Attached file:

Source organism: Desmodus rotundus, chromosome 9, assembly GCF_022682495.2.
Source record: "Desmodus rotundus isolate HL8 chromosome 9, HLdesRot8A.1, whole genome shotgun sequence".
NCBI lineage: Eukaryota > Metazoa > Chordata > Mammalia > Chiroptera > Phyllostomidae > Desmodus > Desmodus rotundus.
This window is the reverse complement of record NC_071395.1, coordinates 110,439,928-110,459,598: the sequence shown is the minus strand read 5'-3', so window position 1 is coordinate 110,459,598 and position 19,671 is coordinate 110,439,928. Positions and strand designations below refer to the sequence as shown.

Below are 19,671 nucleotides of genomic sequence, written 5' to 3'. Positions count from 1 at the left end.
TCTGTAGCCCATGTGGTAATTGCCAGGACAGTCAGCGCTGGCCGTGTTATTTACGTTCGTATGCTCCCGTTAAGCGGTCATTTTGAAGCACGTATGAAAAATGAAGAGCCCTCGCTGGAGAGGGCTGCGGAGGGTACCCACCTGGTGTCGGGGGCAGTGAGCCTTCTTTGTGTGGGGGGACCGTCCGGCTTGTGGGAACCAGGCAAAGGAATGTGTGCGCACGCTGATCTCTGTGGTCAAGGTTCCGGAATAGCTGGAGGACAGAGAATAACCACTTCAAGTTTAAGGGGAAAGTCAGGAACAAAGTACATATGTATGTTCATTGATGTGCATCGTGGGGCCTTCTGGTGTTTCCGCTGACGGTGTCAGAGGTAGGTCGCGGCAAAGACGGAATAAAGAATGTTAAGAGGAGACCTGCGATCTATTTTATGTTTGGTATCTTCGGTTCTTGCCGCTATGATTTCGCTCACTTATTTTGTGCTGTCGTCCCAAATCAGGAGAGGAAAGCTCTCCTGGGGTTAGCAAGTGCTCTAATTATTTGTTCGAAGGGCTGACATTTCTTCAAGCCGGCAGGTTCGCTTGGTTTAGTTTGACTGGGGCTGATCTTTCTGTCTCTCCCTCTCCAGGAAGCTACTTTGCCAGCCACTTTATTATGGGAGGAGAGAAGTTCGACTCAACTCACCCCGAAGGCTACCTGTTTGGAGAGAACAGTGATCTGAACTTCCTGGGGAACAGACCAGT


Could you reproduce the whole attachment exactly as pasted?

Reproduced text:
Source organism: Desmodus rotundus, chromosome 9, assembly GCF_022682495.2.
Source record: "Desmodus rotundus isolate HL8 chromosome 9, HLdesRot8A.1, whole genome shotgun sequence".
NCBI lineage: Eukaryota > Metazoa > Chordata > Mammalia > Chiroptera > Phyllostomidae > Desmodus > Desmodus rotundus.
This window is the reverse complement of record NC_071395.1, coordinates 110,439,928-110,459,598: the sequence shown is the minus strand read 5'-3', so window position 1 is coordinate 110,459,598 and position 19,671 is coordinate 110,439,928. Positions and strand designations below refer to the sequence as shown.

Below are 19,671 nucleotides of genomic sequence, written 5' to 3'. Positions count from 1 at the left end.
TCTGTAGCCCATGTGGTAATTGCCAGGACAGTCAGCGCTGGCCGTGTTATTTACGTTCGTATGCTCCCGTTAAGCGGTCATTTTGAAGCACGTATGAAAAATGAAGAGCCCTCGCTGGAGAGGGCTGCGGAGGGTACCCACCTGGTGTCGGGGGCAGTGAGCCTTCTTTGTGTGGGGGGACCGTCCGGCTTGTGGGAACCAGGCAAAGGAATGTGTGCGCACGCTGATCTCTGTGGTCAAGGTTCCGGAATAGCTGGAGGACAGAGAATAACCACTTCAAGTTTAAGGGGAAAGTCAGGAACAAAGTACATATGTATGTTCATTGATGTGCATCGTGGGGCCTTCTGGTGTTTCCGCTGACGGTGTCAGAGGTAGGTCGCGGCAAAGACGGAATAAAGAATGTTAAGAGGAGACCTGCGATCTATTTTATGTTTGGTATCTTCGGTTCTTGCCGCTATGATTTCGCTCACTTATTTTGTGCTGTCGTCCCAAATCAGGAGAGGAAAGCTCTCCTGGGGTTAGCAAGTGCTCTAATTATTTGTTCGAAGGGCTGACATTTCTTCAAGCCGGCAGGTTCGCTTGGTTTAGTTTGACTGGGGCTGATCTTTCTGTCTCTCCCTCTCCAGGAAGCTACTTTGCCAGCCACTTTATTATGGGAGGAGAGAAGTTCGACTCAACTCACCCCGAAGGCTACCTGTTTGGAGAGAACAGTGATCTGAACTTCCTGGGGAACAGACCAGT